Industrialist Says Some Arab Countries Forced Lebanon to Neglect Iraqi Trade Deals

Published February 17th, 2001 - 02:00 GMT

A senior Lebanese industrialist accused some Arab countries Friday of putting pressure on the government to neglect trade deals with Iraq potentially worth up to $1 billion a year, reported the Daily Star newspaper.  

Ahmad Kabbara, head of the export department at the Association of Lebanese Industrialists, said that Lebanon was the first Arab country to approach Iraq and agree to export goods there in 1997 under the United Nations oil-for-food program.  

“But the government has done little to increase trade and implement agreements signed with Iraq because certain countries are deterring Lebanon from carrying through its agreements with Iraq,” said Kabbara.  

“Why is normalizing relations with Iraq being viewed similar to normalizing ties with Israel?” he asked, without specifying which Arab countries were criticizing Lebanon.  

Kabbara was speaking at a press conference held to preview a Lebanese trade fair in Baghdad, open from February 25 to March 3, said the daily.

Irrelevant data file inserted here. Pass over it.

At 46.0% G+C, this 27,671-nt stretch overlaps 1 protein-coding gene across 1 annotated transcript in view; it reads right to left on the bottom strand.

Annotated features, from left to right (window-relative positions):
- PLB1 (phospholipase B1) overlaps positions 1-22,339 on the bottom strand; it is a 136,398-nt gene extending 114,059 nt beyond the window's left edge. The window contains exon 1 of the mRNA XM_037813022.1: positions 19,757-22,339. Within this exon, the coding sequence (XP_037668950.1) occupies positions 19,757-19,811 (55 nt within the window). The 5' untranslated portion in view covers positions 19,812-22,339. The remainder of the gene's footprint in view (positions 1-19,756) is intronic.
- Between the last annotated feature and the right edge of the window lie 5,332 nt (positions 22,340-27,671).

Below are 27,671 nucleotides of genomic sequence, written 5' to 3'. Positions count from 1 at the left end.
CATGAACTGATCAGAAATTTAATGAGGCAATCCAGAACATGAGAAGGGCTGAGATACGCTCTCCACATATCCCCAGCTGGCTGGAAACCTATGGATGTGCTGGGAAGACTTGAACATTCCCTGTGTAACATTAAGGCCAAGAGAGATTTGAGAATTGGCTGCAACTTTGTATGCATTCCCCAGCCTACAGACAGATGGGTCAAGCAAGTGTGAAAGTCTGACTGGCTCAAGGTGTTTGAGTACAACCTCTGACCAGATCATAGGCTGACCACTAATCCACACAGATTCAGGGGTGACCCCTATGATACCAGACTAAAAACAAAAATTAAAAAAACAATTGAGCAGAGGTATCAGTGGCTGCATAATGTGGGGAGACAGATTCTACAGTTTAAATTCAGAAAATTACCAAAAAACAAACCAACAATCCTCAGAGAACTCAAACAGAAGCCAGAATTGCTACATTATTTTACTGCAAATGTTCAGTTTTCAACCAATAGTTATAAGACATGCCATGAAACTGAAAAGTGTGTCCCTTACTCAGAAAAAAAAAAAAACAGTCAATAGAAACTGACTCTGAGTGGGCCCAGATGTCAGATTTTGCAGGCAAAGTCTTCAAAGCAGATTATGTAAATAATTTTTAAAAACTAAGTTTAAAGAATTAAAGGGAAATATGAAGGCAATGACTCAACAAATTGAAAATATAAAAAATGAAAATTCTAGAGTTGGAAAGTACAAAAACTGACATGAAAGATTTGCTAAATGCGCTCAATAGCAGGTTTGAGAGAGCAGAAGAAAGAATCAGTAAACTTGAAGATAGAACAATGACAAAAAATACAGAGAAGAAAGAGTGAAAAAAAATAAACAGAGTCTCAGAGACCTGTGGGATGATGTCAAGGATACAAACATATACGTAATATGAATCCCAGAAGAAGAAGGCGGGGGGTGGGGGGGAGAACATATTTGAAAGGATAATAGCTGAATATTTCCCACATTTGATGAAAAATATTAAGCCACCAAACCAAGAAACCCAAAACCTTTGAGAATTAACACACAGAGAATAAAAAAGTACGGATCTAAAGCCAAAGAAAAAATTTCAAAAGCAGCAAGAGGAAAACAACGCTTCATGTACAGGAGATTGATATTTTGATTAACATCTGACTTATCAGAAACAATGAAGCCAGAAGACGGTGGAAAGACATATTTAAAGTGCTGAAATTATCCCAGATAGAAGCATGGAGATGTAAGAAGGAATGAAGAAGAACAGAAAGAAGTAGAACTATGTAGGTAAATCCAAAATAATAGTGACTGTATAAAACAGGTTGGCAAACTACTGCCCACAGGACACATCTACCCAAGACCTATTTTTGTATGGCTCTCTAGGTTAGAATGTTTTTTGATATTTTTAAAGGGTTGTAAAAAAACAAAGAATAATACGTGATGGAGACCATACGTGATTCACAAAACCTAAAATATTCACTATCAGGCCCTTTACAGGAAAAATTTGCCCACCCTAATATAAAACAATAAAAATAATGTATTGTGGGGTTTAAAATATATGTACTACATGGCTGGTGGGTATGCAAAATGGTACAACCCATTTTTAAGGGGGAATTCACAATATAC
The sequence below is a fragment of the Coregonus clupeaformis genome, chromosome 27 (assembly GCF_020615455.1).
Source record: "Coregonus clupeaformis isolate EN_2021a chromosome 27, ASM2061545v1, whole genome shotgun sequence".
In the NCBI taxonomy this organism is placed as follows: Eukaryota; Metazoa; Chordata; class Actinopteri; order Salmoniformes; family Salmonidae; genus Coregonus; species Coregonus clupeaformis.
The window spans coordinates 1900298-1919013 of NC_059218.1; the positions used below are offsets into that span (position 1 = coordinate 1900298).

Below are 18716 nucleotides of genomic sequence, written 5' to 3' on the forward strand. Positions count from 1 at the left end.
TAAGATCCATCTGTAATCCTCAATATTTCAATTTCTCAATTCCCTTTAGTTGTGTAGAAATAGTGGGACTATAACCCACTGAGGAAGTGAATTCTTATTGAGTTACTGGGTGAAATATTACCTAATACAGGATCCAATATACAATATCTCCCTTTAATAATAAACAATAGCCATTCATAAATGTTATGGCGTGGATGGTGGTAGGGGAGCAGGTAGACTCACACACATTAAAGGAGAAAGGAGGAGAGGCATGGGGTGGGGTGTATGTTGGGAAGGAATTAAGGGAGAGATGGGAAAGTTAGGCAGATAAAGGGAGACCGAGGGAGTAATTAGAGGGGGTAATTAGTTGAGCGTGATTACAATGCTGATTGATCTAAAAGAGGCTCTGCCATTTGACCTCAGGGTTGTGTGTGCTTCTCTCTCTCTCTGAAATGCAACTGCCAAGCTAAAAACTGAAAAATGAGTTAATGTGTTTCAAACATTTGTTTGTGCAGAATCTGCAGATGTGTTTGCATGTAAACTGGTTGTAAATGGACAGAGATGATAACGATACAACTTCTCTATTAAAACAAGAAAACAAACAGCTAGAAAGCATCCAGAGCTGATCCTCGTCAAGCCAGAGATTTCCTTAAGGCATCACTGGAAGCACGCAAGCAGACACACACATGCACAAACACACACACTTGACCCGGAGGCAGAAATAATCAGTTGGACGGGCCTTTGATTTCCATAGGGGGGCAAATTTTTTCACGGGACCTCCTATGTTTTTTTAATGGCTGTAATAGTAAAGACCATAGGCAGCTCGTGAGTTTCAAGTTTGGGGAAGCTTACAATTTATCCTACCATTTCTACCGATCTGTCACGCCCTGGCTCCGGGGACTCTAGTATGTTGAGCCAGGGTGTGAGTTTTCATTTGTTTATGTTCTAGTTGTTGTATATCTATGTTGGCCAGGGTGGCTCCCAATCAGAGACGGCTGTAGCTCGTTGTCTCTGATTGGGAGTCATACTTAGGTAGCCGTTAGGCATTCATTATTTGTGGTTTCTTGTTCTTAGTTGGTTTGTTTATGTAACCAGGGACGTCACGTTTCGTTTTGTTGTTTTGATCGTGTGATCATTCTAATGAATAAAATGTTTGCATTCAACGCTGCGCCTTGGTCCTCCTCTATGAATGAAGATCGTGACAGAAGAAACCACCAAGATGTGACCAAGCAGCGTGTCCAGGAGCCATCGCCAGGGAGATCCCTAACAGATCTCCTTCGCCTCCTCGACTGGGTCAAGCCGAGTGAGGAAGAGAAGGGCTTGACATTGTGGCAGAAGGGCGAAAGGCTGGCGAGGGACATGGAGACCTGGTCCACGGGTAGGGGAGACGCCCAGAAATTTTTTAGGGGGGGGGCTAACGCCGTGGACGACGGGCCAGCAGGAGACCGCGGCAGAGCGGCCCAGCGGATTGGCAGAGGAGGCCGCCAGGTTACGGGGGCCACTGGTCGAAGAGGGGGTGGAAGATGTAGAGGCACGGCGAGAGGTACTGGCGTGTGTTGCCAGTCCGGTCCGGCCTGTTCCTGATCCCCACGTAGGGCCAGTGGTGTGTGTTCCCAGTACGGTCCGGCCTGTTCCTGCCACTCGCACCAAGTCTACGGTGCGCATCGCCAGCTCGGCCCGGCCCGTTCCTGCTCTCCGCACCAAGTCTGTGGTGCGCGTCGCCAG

Kabbara also urged the Lebanese government to sign a trade agreement with Iraq similar to the deals the latter already has with Syria and Egypt.  

“More than 1,000 Lebanese firms want to penetrate the Iraqi market,” said Kabbara.  

“But they can’t, because Iraq has signed free trade deals with other Arab countries such as Syria and Egypt that offer cheaper goods,” he said.  

Iraqi authorities have given Lebanese industrialists preferential market access and allowed them to set up a permanent 3,000-square-meter wing at the Baghdad International Trade Center to store products for future fairs.  

This month’s exhibition in Iraq is one of three Lebanese trade fairs to be held in Baghdad this year. There will also be three Iraqi trade fairs in Beirut, the Star said.  

Fares Saad, organizer of this month’s Baghdad fair, said he hoped this year’s exhibitions would encourage the mutual opening of trade offices –  


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